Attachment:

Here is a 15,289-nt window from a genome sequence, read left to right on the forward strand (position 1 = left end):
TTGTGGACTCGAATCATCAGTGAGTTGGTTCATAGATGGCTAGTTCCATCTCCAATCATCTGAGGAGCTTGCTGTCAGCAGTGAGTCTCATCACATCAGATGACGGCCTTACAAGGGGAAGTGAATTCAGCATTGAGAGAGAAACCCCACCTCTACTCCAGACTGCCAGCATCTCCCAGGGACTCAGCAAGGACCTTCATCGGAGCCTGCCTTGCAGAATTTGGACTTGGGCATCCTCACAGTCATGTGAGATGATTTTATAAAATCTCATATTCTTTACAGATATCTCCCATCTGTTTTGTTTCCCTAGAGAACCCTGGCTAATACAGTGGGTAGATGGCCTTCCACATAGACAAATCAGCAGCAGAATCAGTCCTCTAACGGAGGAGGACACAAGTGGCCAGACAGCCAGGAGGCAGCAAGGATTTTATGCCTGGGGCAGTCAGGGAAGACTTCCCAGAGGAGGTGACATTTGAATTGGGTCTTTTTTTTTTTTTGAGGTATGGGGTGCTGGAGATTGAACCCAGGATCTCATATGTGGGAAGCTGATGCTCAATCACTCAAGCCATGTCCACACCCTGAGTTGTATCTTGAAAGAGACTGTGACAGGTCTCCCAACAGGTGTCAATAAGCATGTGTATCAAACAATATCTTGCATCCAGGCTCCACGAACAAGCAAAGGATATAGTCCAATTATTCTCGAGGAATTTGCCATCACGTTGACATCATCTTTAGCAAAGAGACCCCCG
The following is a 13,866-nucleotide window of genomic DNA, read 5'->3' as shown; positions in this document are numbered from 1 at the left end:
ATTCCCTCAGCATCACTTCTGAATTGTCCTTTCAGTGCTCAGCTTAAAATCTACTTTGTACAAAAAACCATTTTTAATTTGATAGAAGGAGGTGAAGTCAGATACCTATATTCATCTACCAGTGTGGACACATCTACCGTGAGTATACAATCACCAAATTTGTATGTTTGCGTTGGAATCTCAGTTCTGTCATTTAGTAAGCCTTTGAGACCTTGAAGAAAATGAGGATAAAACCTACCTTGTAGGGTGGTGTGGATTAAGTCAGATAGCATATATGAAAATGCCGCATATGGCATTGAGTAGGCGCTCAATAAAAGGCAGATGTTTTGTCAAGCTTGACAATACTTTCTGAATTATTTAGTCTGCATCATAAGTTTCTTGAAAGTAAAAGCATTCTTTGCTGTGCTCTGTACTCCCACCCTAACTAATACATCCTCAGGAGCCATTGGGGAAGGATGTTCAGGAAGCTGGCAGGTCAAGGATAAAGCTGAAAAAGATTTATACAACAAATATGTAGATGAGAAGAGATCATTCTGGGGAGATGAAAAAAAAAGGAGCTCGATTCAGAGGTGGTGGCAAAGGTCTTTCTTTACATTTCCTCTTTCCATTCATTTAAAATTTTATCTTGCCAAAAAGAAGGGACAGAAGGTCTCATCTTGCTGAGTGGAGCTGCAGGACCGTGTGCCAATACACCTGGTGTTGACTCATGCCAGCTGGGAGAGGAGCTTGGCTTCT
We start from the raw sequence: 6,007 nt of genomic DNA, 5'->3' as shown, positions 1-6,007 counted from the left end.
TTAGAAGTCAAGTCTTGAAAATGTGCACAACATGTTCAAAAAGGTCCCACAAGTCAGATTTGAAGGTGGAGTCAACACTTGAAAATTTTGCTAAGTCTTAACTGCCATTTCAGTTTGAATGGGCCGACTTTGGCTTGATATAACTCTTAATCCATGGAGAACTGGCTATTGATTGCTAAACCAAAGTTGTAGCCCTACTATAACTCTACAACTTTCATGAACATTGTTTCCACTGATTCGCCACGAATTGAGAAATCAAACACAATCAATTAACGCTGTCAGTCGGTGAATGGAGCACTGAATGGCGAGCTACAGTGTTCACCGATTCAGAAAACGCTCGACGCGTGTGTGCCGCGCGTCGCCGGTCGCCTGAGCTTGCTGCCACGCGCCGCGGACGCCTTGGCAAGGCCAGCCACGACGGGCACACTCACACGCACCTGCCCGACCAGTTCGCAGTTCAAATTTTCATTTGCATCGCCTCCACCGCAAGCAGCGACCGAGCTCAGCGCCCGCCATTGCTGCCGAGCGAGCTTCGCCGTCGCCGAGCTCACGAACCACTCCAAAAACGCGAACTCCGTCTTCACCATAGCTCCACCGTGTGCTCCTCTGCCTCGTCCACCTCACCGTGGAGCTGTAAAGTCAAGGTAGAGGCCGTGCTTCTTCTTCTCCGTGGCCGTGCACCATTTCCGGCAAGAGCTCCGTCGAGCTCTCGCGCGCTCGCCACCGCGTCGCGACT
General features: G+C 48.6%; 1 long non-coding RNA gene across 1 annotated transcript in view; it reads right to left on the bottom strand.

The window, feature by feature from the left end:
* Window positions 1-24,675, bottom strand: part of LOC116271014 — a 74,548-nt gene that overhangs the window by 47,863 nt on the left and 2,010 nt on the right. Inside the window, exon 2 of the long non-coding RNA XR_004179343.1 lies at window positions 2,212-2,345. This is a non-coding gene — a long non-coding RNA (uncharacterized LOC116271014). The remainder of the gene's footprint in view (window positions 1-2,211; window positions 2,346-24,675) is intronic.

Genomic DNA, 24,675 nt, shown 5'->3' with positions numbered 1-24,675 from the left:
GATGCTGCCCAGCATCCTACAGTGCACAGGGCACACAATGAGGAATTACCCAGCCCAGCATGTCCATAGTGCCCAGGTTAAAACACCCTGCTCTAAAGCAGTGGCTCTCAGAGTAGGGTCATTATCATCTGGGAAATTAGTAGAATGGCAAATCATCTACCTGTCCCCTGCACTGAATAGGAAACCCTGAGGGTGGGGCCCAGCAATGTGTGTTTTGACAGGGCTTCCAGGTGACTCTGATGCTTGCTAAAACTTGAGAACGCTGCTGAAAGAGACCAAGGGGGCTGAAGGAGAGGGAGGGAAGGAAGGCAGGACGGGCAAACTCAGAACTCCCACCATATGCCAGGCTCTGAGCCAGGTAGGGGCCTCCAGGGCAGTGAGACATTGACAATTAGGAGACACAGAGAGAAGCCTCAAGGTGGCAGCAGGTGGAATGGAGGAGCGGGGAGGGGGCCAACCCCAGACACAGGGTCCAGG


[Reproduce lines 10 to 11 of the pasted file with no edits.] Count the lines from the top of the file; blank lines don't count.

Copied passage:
Genomic DNA, 24,675 nt, shown 5'->3' with positions numbered 1-24,675 from the left:
GATGCTGCCCAGCATCCTACAGTGCACAGGGCACACAATGAGGAATTACCCAGCCCAGCATGTCCATAGTGCCCAGGTTAAAACACCCTGCTCTAAAGCAGTGGCTCTCAGAGTAGGGTCATTATCATCTGGGAAATTAGTAGAATGGCAAATCATCTACCTGTCCCCTGCACTGAATAGGAAACCCTGAGGGTGGGGCCCAGCAATGTGTGTTTTGACAGGGCTTCCAGGTGACTCTGATGCTTGCTAAAACTTGAGAACGCTGCTGAAAGAGACCAAGGGGGCTGAAGGAGAGGGAGGGAAGGAAGGCAGGACGGGCAAACTCAGAACTCCCACCATATGCCAGGCTCTGAGCCAGGTAGGGGCCTCCAGGGCAGTGAGACATTGACAATTAGGAGACACAGAGAGAAGCCTCAAGGTGGCAGCAGGTGGAATGGAGGAGCGGGGAGGGGGCCAACCCCAGACACAGGGTCCAGG